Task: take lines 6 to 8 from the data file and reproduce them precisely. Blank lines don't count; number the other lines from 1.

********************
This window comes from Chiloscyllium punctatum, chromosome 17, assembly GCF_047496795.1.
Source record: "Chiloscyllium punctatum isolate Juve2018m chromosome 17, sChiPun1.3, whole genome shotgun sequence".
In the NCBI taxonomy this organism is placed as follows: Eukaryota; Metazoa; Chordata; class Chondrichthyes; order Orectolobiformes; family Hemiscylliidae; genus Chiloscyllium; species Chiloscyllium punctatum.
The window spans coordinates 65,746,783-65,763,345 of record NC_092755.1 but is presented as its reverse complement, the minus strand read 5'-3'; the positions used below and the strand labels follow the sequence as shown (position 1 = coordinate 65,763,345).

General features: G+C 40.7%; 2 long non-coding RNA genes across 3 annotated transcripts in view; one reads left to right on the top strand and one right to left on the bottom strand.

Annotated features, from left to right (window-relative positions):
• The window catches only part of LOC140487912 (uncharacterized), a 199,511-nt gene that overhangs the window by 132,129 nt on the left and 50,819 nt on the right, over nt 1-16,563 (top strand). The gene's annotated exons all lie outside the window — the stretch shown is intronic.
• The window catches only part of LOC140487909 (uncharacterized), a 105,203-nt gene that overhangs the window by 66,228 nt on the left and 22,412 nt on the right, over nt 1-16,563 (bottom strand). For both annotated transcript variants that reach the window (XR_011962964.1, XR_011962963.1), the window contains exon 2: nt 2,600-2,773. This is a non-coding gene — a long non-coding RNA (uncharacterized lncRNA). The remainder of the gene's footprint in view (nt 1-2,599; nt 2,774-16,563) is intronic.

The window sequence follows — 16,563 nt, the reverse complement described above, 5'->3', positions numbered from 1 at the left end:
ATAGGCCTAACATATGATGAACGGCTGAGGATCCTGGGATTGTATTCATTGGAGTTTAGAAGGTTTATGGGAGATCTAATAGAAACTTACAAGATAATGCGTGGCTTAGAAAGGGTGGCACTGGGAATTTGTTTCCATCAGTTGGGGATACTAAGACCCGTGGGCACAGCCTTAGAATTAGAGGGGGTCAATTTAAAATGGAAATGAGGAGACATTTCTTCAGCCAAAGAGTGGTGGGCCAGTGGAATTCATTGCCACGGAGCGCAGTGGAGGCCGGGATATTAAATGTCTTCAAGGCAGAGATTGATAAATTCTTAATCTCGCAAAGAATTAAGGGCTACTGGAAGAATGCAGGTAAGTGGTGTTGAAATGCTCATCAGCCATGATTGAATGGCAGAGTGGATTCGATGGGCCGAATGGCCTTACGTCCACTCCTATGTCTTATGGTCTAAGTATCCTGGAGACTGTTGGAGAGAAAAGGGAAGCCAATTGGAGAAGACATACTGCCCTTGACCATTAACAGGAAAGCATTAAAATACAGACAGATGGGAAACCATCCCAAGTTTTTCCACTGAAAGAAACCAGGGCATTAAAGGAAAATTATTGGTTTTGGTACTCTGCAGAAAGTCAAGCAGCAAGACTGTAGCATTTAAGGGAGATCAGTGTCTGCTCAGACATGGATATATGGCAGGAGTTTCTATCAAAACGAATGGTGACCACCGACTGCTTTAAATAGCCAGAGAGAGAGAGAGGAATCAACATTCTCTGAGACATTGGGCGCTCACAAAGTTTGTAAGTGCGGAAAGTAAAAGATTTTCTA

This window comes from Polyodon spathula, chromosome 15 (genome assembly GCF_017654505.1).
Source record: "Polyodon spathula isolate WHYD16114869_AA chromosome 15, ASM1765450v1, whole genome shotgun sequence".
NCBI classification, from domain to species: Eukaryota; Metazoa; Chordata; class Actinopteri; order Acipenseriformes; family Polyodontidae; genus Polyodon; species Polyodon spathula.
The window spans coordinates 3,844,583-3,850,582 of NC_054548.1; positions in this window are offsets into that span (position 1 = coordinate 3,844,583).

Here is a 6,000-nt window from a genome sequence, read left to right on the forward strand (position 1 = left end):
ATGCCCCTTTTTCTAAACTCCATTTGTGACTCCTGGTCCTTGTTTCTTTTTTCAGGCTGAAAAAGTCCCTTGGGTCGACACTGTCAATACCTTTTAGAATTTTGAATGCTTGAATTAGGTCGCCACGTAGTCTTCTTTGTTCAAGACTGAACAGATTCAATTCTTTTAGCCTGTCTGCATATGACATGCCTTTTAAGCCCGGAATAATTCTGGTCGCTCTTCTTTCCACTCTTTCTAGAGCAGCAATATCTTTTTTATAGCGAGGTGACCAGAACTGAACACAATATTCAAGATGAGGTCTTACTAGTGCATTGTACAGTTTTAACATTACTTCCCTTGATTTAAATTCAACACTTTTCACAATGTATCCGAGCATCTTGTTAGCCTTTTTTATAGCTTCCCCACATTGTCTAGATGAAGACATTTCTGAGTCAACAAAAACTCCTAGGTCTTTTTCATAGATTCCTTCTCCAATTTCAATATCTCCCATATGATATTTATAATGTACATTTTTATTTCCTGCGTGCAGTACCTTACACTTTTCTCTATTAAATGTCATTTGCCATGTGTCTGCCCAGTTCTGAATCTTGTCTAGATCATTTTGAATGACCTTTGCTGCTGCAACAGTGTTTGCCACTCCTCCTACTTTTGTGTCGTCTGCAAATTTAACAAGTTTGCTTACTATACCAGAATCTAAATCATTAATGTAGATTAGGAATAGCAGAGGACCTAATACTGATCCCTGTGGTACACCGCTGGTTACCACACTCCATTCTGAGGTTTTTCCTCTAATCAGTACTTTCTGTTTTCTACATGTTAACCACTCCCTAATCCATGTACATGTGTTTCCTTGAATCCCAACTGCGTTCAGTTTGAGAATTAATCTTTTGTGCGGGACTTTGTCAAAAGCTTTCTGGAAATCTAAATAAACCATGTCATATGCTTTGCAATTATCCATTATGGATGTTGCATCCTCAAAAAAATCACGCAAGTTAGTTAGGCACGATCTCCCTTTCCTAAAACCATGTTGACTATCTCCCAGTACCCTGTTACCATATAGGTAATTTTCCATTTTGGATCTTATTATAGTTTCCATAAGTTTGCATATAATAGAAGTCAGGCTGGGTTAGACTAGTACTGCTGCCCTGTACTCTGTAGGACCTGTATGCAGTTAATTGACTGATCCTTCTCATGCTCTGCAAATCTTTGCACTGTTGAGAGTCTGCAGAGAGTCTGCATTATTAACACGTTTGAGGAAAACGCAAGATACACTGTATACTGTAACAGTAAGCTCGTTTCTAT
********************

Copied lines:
Annotated features, from left to right (window-relative positions):
• The window catches only part of LOC140487912 (uncharacterized), a 199,511-nt gene that overhangs the window by 132,129 nt on the left and 50,819 nt on the right, over nt 1-16,563 (top strand). The gene's annotated exons all lie outside the window — the stretch shown is intronic.
• The window catches only part of LOC140487909 (uncharacterized), a 105,203-nt gene that overhangs the window by 66,228 nt on the left and 22,412 nt on the right, over nt 1-16,563 (bottom strand). For both annotated transcript variants that reach the window (XR_011962964.1, XR_011962963.1), the window contains exon 2: nt 2,600-2,773. This is a non-coding gene — a long non-coding RNA (uncharacterized lncRNA). The remainder of the gene's footprint in view (nt 1-2,599; nt 2,774-16,563) is intronic.